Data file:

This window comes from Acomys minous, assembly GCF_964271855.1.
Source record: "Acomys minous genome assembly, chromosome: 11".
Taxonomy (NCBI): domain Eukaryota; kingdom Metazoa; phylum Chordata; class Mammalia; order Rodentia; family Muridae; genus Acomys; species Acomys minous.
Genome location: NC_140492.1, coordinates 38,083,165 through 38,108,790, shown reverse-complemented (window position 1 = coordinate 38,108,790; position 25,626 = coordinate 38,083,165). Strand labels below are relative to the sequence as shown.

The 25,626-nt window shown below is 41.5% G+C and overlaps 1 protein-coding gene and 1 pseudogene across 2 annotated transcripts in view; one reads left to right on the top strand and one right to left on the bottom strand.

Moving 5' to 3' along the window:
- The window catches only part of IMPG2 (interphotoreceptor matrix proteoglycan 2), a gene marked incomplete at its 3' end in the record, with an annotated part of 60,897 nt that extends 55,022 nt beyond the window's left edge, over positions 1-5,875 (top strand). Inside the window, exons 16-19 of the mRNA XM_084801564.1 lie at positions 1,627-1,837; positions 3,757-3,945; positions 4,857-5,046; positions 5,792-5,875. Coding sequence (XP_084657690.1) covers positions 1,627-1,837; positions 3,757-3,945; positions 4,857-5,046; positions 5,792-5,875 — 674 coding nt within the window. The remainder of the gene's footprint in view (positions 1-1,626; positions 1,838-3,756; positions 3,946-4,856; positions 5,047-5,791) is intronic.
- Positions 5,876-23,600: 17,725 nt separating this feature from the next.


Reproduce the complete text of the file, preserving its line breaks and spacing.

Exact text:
This window comes from Acomys minous, assembly GCF_964271855.1.
Source record: "Acomys minous genome assembly, chromosome: 11".
Taxonomy (NCBI): domain Eukaryota; kingdom Metazoa; phylum Chordata; class Mammalia; order Rodentia; family Muridae; genus Acomys; species Acomys minous.
Genome location: NC_140492.1, coordinates 38,083,165 through 38,108,790, shown reverse-complemented (window position 1 = coordinate 38,108,790; position 25,626 = coordinate 38,083,165). Strand labels below are relative to the sequence as shown.

The 25,626-nt window shown below is 41.5% G+C and overlaps 1 protein-coding gene and 1 pseudogene across 2 annotated transcripts in view; one reads left to right on the top strand and one right to left on the bottom strand.

Moving 5' to 3' along the window:
- The window catches only part of IMPG2 (interphotoreceptor matrix proteoglycan 2), a gene marked incomplete at its 3' end in the record, with an annotated part of 60,897 nt that extends 55,022 nt beyond the window's left edge, over positions 1-5,875 (top strand). Inside the window, exons 16-19 of the mRNA XM_084801564.1 lie at positions 1,627-1,837; positions 3,757-3,945; positions 4,857-5,046; positions 5,792-5,875. Coding sequence (XP_084657690.1) covers positions 1,627-1,837; positions 3,757-3,945; positions 4,857-5,046; positions 5,792-5,875 — 674 coding nt within the window. The remainder of the gene's footprint in view (positions 1-1,626; positions 1,838-3,756; positions 3,946-4,856; positions 5,047-5,791) is intronic.
- Positions 5,876-23,600: 17,725 nt separating this feature from the next.